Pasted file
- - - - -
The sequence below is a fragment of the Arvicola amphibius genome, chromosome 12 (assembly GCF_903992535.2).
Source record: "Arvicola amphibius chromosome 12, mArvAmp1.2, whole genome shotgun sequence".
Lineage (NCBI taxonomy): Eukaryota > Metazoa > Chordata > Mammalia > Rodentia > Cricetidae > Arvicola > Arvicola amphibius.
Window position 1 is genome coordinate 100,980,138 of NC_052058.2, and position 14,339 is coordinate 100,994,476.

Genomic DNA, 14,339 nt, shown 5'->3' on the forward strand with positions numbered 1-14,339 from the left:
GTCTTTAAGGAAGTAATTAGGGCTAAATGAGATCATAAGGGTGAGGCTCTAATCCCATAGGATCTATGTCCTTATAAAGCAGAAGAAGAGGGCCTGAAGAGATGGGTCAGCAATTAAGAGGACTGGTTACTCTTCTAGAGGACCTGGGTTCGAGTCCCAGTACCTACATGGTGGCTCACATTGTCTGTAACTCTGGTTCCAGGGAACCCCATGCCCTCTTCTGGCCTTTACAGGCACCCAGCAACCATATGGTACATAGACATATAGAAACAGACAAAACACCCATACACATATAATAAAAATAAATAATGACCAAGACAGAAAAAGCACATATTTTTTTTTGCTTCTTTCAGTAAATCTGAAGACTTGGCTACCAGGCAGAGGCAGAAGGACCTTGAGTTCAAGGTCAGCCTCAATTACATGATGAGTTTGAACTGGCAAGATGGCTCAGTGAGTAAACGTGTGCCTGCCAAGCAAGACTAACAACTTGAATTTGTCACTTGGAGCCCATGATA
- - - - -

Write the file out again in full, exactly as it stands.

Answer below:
The sequence below is a fragment of the Arvicola amphibius genome, chromosome 12 (assembly GCF_903992535.2).
Source record: "Arvicola amphibius chromosome 12, mArvAmp1.2, whole genome shotgun sequence".
Lineage (NCBI taxonomy): Eukaryota > Metazoa > Chordata > Mammalia > Rodentia > Cricetidae > Arvicola > Arvicola amphibius.
Window position 1 is genome coordinate 100,980,138 of NC_052058.2, and position 14,339 is coordinate 100,994,476.

Genomic DNA, 14,339 nt, shown 5'->3' on the forward strand with positions numbered 1-14,339 from the left:
GTCTTTAAGGAAGTAATTAGGGCTAAATGAGATCATAAGGGTGAGGCTCTAATCCCATAGGATCTATGTCCTTATAAAGCAGAAGAAGAGGGCCTGAAGAGATGGGTCAGCAATTAAGAGGACTGGTTACTCTTCTAGAGGACCTGGGTTCGAGTCCCAGTACCTACATGGTGGCTCACATTGTCTGTAACTCTGGTTCCAGGGAACCCCATGCCCTCTTCTGGCCTTTACAGGCACCCAGCAACCATATGGTACATAGACATATAGAAACAGACAAAACACCCATACACATATAATAAAAATAAATAATGACCAAGACAGAAAAAGCACATATTTTTTTTTGCTTCTTTCAGTAAATCTGAAGACTTGGCTACCAGGCAGAGGCAGAAGGACCTTGAGTTCAAGGTCAGCCTCAATTACATGATGAGTTTGAACTGGCAAGATGGCTCAGTGAGTAAACGTGTGCCTGCCAAGCAAGACTAACAACTTGAATTTGTCACTTGGAGCCCATGATA